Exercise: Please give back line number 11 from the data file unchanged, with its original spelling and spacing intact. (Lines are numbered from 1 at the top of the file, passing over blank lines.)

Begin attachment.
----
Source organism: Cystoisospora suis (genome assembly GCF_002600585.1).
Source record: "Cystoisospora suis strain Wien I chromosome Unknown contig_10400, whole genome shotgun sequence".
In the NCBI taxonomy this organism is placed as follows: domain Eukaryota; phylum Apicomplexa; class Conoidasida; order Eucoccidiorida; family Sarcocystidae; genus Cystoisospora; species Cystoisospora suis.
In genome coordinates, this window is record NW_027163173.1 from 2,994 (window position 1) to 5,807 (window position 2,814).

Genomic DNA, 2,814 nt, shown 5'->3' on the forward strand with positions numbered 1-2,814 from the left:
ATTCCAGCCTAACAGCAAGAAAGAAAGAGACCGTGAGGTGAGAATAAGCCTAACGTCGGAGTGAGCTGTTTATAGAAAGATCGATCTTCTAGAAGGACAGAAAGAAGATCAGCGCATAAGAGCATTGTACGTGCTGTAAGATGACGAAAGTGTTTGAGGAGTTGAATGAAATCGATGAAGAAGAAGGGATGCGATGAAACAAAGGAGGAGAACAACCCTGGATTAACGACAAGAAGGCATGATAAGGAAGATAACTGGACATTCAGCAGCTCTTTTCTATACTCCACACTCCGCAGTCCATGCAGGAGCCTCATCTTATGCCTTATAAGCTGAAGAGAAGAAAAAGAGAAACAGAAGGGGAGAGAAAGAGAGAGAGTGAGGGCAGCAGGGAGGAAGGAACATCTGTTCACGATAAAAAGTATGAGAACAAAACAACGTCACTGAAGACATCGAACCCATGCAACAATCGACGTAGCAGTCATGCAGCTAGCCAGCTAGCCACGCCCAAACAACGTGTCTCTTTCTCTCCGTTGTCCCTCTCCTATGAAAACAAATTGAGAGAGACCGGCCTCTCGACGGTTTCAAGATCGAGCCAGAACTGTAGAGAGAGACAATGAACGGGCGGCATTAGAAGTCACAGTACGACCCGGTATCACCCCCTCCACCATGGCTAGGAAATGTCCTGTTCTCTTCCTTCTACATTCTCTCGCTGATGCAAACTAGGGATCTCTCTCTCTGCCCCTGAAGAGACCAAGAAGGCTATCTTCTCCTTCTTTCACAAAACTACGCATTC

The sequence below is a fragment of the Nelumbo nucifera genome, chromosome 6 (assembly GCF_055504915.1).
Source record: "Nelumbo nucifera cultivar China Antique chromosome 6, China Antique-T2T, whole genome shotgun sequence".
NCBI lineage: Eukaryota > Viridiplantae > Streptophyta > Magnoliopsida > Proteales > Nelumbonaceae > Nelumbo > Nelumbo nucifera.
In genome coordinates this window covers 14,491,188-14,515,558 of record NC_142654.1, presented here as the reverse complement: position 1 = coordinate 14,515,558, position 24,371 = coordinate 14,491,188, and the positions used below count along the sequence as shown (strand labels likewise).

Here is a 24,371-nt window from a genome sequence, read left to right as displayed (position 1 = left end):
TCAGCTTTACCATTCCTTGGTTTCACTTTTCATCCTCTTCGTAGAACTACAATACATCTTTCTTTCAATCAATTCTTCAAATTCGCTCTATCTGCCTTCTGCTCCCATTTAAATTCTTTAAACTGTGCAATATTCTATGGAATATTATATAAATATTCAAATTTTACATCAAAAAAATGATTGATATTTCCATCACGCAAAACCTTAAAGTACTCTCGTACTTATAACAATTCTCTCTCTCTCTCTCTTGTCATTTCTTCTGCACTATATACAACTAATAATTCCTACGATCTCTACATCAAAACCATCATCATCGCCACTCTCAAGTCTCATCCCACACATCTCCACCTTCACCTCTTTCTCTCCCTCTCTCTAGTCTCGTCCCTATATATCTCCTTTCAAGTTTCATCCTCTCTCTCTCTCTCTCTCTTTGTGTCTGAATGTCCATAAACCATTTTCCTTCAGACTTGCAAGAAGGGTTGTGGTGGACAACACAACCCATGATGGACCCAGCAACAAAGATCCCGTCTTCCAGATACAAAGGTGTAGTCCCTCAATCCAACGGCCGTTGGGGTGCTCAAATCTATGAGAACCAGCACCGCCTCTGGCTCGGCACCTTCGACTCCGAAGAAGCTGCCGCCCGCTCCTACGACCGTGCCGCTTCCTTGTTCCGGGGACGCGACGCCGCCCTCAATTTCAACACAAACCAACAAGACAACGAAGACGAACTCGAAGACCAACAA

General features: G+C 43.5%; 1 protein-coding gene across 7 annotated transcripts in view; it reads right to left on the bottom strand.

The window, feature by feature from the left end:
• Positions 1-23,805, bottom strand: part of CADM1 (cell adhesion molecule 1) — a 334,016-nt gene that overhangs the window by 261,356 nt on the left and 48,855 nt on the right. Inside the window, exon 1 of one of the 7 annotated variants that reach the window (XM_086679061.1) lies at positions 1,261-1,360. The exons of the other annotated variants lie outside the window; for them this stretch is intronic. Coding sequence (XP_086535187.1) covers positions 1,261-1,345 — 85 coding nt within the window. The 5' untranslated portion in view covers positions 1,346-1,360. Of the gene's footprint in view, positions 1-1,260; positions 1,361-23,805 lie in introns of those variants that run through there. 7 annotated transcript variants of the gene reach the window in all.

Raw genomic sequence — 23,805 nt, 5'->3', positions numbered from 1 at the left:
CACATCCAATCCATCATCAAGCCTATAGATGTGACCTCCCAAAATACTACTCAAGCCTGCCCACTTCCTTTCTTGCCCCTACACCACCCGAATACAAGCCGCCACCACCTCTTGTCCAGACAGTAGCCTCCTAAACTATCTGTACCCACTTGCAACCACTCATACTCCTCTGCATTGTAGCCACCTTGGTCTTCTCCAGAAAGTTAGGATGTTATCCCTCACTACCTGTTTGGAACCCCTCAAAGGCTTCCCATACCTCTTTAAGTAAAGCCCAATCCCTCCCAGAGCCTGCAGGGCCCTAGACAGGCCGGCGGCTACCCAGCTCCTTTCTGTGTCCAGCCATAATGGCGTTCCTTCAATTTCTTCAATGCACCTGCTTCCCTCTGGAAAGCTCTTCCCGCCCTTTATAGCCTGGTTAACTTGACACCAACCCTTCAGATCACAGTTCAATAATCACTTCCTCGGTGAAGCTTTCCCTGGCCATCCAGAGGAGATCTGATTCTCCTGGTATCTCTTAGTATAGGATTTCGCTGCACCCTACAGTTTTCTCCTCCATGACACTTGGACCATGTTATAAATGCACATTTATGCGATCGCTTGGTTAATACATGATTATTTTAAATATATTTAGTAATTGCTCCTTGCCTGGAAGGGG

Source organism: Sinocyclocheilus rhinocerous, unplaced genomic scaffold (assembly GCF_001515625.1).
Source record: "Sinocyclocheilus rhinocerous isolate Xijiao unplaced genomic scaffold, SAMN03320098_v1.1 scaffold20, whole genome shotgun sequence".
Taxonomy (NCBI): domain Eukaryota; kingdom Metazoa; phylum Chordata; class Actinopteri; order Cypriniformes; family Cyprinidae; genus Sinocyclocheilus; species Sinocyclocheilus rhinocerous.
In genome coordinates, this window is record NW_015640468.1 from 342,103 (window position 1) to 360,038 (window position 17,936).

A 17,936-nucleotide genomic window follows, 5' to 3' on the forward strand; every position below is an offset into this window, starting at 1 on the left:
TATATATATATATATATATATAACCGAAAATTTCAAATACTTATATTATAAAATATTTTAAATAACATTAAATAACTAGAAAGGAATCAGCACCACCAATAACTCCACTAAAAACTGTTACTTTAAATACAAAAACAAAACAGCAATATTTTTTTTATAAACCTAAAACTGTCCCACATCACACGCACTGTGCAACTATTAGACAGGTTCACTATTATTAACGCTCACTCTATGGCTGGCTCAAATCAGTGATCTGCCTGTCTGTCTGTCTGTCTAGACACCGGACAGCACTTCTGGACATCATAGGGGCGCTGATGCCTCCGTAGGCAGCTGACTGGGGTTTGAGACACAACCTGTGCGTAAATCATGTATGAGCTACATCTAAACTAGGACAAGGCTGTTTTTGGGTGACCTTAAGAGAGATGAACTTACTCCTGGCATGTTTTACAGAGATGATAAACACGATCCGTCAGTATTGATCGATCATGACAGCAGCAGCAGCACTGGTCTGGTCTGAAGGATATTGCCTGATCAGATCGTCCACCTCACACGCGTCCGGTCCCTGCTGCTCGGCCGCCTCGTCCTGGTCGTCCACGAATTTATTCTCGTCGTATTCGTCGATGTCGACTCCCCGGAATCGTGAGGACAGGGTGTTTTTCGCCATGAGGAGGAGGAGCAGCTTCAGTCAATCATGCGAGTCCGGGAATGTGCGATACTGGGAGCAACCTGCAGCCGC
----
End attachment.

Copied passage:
Here is a 24,371-nt window from a genome sequence, read left to right as displayed (position 1 = left end):